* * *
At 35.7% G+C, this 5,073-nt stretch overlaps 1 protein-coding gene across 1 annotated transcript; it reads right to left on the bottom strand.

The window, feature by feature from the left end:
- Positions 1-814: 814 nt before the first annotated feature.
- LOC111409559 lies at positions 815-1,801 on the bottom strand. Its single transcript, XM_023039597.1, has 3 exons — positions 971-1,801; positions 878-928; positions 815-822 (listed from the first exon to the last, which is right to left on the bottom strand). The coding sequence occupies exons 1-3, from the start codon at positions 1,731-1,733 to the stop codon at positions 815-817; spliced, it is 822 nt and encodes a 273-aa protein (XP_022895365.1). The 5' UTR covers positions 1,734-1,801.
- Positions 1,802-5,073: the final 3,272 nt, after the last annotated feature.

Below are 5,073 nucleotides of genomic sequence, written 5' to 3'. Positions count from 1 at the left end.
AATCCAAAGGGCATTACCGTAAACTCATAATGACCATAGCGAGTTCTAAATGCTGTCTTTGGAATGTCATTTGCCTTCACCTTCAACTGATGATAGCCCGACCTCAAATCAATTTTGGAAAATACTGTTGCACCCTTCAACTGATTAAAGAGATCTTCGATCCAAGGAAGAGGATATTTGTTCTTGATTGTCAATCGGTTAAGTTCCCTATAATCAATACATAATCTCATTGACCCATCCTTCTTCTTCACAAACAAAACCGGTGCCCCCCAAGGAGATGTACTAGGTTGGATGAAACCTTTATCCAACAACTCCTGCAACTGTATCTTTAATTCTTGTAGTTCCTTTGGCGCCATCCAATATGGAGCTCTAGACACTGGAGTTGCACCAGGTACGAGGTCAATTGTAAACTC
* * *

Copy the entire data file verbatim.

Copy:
At 35.7% G+C, this 5,073-nt stretch overlaps 1 protein-coding gene across 1 annotated transcript; it reads right to left on the bottom strand.

The window, feature by feature from the left end:
- Positions 1-814: 814 nt before the first annotated feature.
- LOC111409559 lies at positions 815-1,801 on the bottom strand. Its single transcript, XM_023039597.1, has 3 exons — positions 971-1,801; positions 878-928; positions 815-822 (listed from the first exon to the last, which is right to left on the bottom strand). The coding sequence occupies exons 1-3, from the start codon at positions 1,731-1,733 to the stop codon at positions 815-817; spliced, it is 822 nt and encodes a 273-aa protein (XP_022895365.1). The 5' UTR covers positions 1,734-1,801.
- Positions 1,802-5,073: the final 3,272 nt, after the last annotated feature.

Below are 5,073 nucleotides of genomic sequence, written 5' to 3'. Positions count from 1 at the left end.
AATCCAAAGGGCATTACCGTAAACTCATAATGACCATAGCGAGTTCTAAATGCTGTCTTTGGAATGTCATTTGCCTTCACCTTCAACTGATGATAGCCCGACCTCAAATCAATTTTGGAAAATACTGTTGCACCCTTCAACTGATTAAAGAGATCTTCGATCCAAGGAAGAGGATATTTGTTCTTGATTGTCAATCGGTTAAGTTCCCTATAATCAATACATAATCTCATTGACCCATCCTTCTTCTTCACAAACAAAACCGGTGCCCCCCAAGGAGATGTACTAGGTTGGATGAAACCTTTATCCAACAACTCCTGCAACTGTATCTTTAATTCTTGTAGTTCCTTTGGCGCCATCCAATATGGAGCTCTAGACACTGGAGTTGCACCAGGTACGAGGTCAATTGTAAACTC